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Garfield Goose and Friends

From Wikipedia, the free encyclopedia

Garfield Goose and Friends
Garfield Goose and Friends cast
Romberg Rabbit, Beauregard Burnside III, Garfield Goose, Mackintosh Mouse, Frazier Thomas and Chris Goose on Garfield Goose and Friends.
Also known asGarfield Goose and Friend
GenreChildren's program
Created byFrazier Thomas
Written byFrazier Thomas
Directed byRon Weiner[1]
StarringFrazier Thomas
Roy Brown
Theme music composerEthel Smith
Opening theme"Monkey on a String"
Trumpets heard are from "Cinderella" and were added through editing.[2]
Ending theme"Monkey on a String" [3]
Country of originUnited States
Original languageEnglish
No. of seasons24 (2 on WBKB/WBBM, 1 on WBKB (now WLS), 21 on WGN)
ProducerFrazier Thomas
Original release
NetworkWBKB-TV/WBBM-TV (1952–1954)

WBKB-TV (now WLS-TV) (1954–1955)

WGN-TV (1955–1976)
ReleaseSeptember 29, 1952 (1952-09-29) –
October 1, 1976 (1976-10-01)

Garfield Goose and Friends is a children's television show produced by WGN-TV in Chicago, Illinois, United States from 1955 to 1976. The show was known as Garfield Goose and Friend from 1952 to 1955 when it aired on WBKB and WBBM-TV. It was the longest running puppet show on television until Sesame Street broke that record.[4] The host of the show was Frazier Thomas, who did all of the talking. The show centered on a clacking goose puppet named Garfield Goose, who considered himself "King of the United States." There were many other puppet characters such as Romberg Rabbit, Macintosh Mouse, Chris Goose (Garfield's nephew who was born on Christmas, hence "Christmas Goose") and a sleepy bloodhound called Beauregard Burnside III (whose name happened to be a mix of two American Civil War generals). The show used a "Little Theater Screen", upon which the camera would zoom before cartoons such as Total Television, The Funny Company, Clutch Cargo, The Pink Panther, Jay Ward, Hanna-Barbera, Space Angel and The Mighty Hercules were broadcast.[5][6]

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Thomas created Garfield Goose for a local television program he hosted in Cincinnati. Thomas, who was an Indiana native and had worked on Cincinnati local radio since before World War II, said he got the idea when he saw Catholic nuns with a sock puppet in the form of a goose, with which they invited children to "feed the goose" with donations for charity. He wanted to do something special to award prizes to children on his television show, so he created a Garfield Goose puppet for that purpose.[7] "Garfield" was the television station's telephone exchange. In Cincinnati, Garfield Goose lived in a cuckoo clock, since he had always wanted to be a cuckoo bird.[5][7][8][9]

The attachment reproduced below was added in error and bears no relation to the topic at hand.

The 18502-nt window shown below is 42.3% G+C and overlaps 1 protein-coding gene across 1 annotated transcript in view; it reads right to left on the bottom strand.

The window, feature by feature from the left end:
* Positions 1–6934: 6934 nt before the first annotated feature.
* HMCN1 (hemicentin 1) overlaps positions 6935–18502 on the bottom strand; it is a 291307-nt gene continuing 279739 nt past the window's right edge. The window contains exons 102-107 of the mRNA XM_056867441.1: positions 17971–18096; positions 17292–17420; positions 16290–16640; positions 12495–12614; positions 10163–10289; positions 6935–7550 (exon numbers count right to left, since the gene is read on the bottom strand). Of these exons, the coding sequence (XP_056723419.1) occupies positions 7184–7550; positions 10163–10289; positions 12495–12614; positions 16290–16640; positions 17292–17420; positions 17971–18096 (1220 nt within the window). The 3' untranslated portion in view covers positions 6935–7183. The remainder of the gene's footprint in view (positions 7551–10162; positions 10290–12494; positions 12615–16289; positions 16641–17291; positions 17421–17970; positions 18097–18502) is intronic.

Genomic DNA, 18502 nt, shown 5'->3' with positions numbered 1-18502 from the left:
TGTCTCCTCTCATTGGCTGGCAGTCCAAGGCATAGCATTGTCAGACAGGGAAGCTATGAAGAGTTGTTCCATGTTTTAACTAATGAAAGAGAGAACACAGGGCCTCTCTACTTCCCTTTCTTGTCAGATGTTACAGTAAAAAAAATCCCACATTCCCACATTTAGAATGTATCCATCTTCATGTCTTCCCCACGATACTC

Chicago and WBKB

Ad for the show before July 1953 when WBBM-TV began to broadcast as Channel 2.

In 1951 Thomas and Garfield Goose moved to Chicago and CBS affiliate WBKB-TV, which was then on Channel 4. At first, the goose was a character on Petticoat Party, a variety show hosted by Thomas. Later, when the character was thought to have enough appeal for a show of its own, Garfield Goose and Friend debuted on September 29, 1952 with Chicago puppeteer Bruce Newton.[9][5][10] The actual first puppeteer for Garfield was a WBKB secretary, Lee Ann Prineas, who left her clerical duties while the show was on the air. The show aired directly opposite NBC's Howdy Doody.[11] In early broadcasts, Thomas hosted the show in a suit and tie, but on October 16, 1952, Garfield appointed him Admiral of his navy and his Prime Minister. making it necessary for Thomas to wear the uniform he is most remembered in.[3][5] The uniform is now part of the Museum of Broadcast Communications collection.[12]

At the time the show began, the American Federation of Radio Artists union began to recognize those working in television, becoming the American Federation of Television and Radio Artists. This made it necessary for television performers to become members of the union and to receive at least union scale wages for their work, which was above current station salaries in many cases. Those who appeared on camera or who had voice roles were now subject to union regulations. The television station indicated that it was only willing to pay a union-scale wage for one performer on the Garfield Goose program. This obviously was Frazier Thomas, and it meant that any role played by Bruce Newton would be paid as non-union scale; he had to stay off-camera and could not speak.[13]

Newton had Garfield Goose communicate with Thomas through an off-screen typewriter but Newton was soon replaced by Roy Brown; Brown later created the rest of the show's puppet characters.[13] Newton's own account in an interview for The Golden Age of Chicago Children's Television has him quitting the show and suggesting Thomas contact the Chicago Academy of Fine Arts for a replacement. Thomas did just that and became connected with Roy Brown in this way.[13]